It was noted that Alan Williams's clothes were fairly dry when he was found even though there had been a certain amount of rain in the night and the coroner asked Alan Williams's wife if she had any idea where he might have been and she said that she could only imagine that he had sheltered in a bombed out house.
It was noted that when Alan Williams was found he had no money and his latch key was missing and neither his cigarette case or teeth could be found.
Alan Williams's wife said that she thought that Alan Williams must have had his latch key when he left the house as she had searched for it but been unable to find it. She noted that his cigarette case bore the town arms on it.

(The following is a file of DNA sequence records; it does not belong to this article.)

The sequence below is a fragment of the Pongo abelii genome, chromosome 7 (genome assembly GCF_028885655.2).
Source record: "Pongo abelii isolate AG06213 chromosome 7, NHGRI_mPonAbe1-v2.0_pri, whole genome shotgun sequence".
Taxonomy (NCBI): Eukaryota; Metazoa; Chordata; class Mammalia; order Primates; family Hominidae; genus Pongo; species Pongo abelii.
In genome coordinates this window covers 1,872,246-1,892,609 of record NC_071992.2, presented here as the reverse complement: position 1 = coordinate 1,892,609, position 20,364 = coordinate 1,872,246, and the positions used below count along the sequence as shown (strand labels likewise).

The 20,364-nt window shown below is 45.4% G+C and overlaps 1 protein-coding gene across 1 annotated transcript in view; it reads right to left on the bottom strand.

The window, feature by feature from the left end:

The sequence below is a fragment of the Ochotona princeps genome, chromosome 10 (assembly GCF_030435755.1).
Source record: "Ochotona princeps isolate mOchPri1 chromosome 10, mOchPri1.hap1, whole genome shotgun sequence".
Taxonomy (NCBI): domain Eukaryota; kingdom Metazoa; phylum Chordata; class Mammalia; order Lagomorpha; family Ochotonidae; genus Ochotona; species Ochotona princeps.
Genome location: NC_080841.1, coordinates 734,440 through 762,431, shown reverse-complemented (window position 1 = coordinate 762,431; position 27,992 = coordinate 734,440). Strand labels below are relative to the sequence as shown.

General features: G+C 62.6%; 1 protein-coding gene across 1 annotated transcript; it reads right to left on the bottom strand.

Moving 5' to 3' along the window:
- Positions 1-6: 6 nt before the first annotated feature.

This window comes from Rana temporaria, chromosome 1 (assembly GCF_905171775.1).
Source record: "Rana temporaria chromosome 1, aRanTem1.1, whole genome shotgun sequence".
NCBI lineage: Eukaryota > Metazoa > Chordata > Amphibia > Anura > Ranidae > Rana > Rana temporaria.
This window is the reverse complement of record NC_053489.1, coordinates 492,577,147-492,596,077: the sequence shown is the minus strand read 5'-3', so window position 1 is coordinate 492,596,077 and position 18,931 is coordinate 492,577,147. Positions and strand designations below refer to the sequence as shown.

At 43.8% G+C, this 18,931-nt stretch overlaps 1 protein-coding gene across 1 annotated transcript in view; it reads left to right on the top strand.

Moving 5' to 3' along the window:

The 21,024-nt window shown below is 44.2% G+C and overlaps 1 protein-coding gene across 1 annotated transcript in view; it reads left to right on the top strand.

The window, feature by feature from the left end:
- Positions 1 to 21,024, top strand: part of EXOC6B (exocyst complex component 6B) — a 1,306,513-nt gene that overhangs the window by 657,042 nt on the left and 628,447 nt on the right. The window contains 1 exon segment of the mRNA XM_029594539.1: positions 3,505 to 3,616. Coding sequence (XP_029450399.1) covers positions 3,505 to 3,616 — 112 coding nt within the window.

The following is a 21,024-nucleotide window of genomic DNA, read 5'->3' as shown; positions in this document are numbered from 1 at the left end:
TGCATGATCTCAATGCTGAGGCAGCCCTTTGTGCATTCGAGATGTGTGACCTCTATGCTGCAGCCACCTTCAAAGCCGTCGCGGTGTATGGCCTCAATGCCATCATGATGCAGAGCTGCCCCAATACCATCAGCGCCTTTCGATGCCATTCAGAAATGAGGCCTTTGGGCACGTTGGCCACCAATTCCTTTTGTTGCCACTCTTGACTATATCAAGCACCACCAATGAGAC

The police confirmed that when Alan Williams was found that he had no money or key on him and said that although they tried to trace his movements between the time be got off the bus and when he was found, they could find no information.
The police said that there were some war-damaged buildings not far away with cellars but that when they searched them, they found nothing to indicate that Alan Williams had been there.
The police also noted that there had been three police officers in the vicinity of St James Street between 11.30pm and midnight, but that none of them had seen Alan Williams.
They also noted that there was no trace of Alan Williams having ever been in the Services.
When the coroner summed up, he said that it was a complete mystery as to what happened to Alan Williams after he was seen walking up St James Street until the time that he was found the following morning and suggested that they might never know unless by some chance his latch key was found.